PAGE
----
We are firmly in the era of the Always-On Business, with users demanding ubiquitous access to data and applications.  Yet, it appears that IT is failing to meet users’ demands. With the cost of lost revenue, productivity, opportunity and data exceeding $2 million per year, enterprises need to take control to avoid burning through millions of dollars.

Examples of the Always-On Business are all around us. In retail, we have just witnessed the end of the Black Friday weekend, where online shopping and extended opening hours mean total spending could reach $51 billion. Missing out on a share of this through IT downtime would be a huge blow to any retailer. In finance, the UK’s Royal Bank of Scotland was fined £56 million ($87 million) for 2012 IT outages. This latest fine means a single incident has so far cost RBS over £750 million ($1 billion) in fines, compensation, and making the necessary changes to ensure IT availability.

More than 90 percent of CIOs are now under pressure to meet increased availability requirements. The two most common factors driving the Always-On Business are more frequent, real-time interactions with data and applications, and the need to access applications at anytime and from anywhere – essentially, companies now need to deliver a truly globalized 24/7 user experience, or face either user backlash or penalties through, for example, breached SLAs.  So how does one tackle this dilemma?

The effect of the Availability Gap

The major barrier to becoming an Always-On Business is what we call the “Availability Gap”, i.e. the difference between the level of availability an Always-On Business demands and what IT can physically deliver. Currently, 82 percent of CIOs admit they cannot meet the business’ demands. This is having immediate, and costly, consequences. We’ve already seen what an inability to guarantee availability cost RBS. Even a small gap can have an impact – a January 2013 outage lasting just 49 minutes cost Amazon.com more than $4 million.

A focus on these large-scale failures can be dangerous for enterprises – creating the impression that “it couldn’t happen here”. Yet Veeam’s Data Center Availability Report shows that the Availability Gap has a constant cost for enterprises. The guaranteed annual loss of more than $2 million is easily increased if downtime strikes at the wrong time, or lasts longer than expected. For instance, if Amazon.com suffered downtime at the same rate as the average enterprise, it would have lost at least $84 million in 2013.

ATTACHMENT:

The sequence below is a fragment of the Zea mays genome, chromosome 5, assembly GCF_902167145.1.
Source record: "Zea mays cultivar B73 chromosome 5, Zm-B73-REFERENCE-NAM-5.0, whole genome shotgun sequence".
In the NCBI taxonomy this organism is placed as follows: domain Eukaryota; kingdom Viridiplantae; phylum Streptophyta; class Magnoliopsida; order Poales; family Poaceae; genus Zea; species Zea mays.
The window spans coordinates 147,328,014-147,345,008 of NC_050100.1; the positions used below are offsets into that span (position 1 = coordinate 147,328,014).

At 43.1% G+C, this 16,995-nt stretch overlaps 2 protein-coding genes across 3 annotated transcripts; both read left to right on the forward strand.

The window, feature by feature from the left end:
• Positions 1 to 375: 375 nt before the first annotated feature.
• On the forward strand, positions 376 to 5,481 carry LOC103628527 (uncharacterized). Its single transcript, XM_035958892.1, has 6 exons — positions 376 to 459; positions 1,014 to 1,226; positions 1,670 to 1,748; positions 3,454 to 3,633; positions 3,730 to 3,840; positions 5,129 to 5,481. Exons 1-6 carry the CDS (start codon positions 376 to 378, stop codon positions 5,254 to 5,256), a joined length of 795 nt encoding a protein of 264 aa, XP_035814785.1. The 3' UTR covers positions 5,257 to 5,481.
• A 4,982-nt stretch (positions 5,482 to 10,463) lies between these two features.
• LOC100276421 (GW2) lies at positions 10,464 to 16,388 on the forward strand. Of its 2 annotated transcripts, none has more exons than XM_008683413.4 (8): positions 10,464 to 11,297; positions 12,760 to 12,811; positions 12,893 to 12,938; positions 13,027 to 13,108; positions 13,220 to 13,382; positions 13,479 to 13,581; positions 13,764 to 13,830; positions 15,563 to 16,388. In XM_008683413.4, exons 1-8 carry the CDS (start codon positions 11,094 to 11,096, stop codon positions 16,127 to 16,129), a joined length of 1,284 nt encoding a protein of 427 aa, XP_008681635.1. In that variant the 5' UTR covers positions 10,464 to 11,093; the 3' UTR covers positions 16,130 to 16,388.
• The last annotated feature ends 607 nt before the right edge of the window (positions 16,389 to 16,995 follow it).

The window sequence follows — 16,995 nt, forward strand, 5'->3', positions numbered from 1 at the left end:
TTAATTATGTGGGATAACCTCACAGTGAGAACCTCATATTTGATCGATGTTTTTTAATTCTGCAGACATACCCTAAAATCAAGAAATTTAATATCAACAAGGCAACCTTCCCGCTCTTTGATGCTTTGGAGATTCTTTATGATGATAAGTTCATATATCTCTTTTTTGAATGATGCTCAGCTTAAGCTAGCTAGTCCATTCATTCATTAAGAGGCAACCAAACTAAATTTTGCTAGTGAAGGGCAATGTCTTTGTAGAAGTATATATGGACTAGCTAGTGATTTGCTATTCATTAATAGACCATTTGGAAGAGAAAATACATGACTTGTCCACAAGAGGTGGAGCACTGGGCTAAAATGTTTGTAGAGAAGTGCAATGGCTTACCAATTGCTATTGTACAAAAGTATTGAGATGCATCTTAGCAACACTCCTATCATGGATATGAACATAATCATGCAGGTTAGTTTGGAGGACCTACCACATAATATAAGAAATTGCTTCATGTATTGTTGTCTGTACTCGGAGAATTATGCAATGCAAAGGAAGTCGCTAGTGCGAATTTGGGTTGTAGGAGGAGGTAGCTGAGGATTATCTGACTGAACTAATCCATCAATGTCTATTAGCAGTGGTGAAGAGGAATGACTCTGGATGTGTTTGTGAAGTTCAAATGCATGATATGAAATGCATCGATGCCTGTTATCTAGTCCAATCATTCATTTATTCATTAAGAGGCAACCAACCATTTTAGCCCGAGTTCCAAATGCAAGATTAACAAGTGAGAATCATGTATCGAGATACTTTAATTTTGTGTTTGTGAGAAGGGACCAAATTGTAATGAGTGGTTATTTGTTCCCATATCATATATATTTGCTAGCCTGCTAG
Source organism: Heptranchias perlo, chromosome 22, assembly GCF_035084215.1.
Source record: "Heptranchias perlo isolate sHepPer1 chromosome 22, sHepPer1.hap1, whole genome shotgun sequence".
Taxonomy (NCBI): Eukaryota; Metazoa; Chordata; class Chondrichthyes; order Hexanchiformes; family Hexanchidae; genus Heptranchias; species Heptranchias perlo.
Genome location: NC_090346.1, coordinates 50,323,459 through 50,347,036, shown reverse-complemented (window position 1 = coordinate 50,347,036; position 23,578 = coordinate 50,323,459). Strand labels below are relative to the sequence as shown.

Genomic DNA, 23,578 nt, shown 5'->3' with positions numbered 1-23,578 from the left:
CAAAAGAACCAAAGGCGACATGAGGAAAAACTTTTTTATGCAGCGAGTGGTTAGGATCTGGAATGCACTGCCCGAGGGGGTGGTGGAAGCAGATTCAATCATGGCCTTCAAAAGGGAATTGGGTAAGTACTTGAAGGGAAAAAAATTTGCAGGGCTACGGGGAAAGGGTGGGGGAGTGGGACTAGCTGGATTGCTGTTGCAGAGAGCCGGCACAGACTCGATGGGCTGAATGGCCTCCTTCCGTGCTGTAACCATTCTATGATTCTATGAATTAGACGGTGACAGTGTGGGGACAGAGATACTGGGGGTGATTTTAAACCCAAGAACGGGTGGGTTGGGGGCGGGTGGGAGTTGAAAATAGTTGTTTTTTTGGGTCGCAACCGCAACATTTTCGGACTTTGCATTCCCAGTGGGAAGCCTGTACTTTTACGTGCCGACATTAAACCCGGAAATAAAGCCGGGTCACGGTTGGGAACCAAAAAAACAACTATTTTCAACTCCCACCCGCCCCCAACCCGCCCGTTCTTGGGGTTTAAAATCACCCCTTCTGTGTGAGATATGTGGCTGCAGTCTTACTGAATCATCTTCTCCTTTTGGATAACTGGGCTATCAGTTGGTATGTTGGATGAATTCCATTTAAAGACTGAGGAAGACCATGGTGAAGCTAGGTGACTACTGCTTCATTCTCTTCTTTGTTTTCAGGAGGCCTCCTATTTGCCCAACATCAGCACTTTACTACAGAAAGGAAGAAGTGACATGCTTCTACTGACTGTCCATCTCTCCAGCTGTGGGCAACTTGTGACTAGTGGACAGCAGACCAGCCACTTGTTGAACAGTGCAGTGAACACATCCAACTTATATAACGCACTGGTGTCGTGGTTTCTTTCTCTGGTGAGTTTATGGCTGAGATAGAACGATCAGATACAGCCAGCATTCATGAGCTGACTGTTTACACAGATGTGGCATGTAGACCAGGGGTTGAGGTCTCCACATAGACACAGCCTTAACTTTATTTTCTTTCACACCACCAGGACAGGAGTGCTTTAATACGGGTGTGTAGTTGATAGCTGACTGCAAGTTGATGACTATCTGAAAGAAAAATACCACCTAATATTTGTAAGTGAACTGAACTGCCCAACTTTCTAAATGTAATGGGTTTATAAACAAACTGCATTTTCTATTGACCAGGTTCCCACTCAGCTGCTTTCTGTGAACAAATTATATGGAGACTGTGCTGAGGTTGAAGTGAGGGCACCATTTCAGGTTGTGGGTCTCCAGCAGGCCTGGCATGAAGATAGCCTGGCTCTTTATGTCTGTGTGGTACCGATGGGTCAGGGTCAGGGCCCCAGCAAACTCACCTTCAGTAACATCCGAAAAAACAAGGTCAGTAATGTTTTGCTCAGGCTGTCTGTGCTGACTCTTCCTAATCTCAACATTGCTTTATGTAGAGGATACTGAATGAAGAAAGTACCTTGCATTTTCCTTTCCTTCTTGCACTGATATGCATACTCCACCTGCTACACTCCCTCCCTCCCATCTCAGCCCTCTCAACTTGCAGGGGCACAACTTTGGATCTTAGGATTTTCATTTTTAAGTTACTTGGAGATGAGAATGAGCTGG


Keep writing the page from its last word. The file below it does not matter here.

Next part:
Bridging the Availability Gap

Modernizing the data center is part of the solution to the Availability Gap, but it has to happen in the right way. There is no use in adding server virtualization, storage and OS upgrades, or cloud services to the infrastructure if you cannot guarantee 24/7 availability. For too long, availability has been seen simply as “backup”, a box to tick as part of any IT modernization strategy. Instead, availability needs to be at the forefront of strategy decisions – not a form of insurance in case the worst happens, but a means to guarantee the level of IT services enterprises need.

For the Always-On Business to work, availability solutions should offer five key capabilities. These are: high-speed recovery, recovering services in 15 minutes or less; data loss avoidance, with backups made at least every 15 minutes; verified protection, meaning failing to recover backups will no longer be an issue; leveraging backups to provide a production-like test environment, so that changes of the type that crippled RBS can be avoided; and complete visibility, so that any potential issues are spotted.

Implementing these capabilities would mean real savings. For instance, with high-speed recovery Amazon’s January 2013 outage would have (potentially) cost $1.2 million – a saving of $2.8 million. For the average enterprise, the maximum annual cost from downtime and data loss would be under $500,000; saving at least $1.5 million a year.

The fact that 78 percent of CIOs plan to change their availability product in the next two years gives hope for the future. If they can implement the capabilities that the Always-On Business needs, then the Availability Gap will start to become a thing of the past. Otherwise, enterprises should resign themselves to throwing away millions in lost revenue each year.

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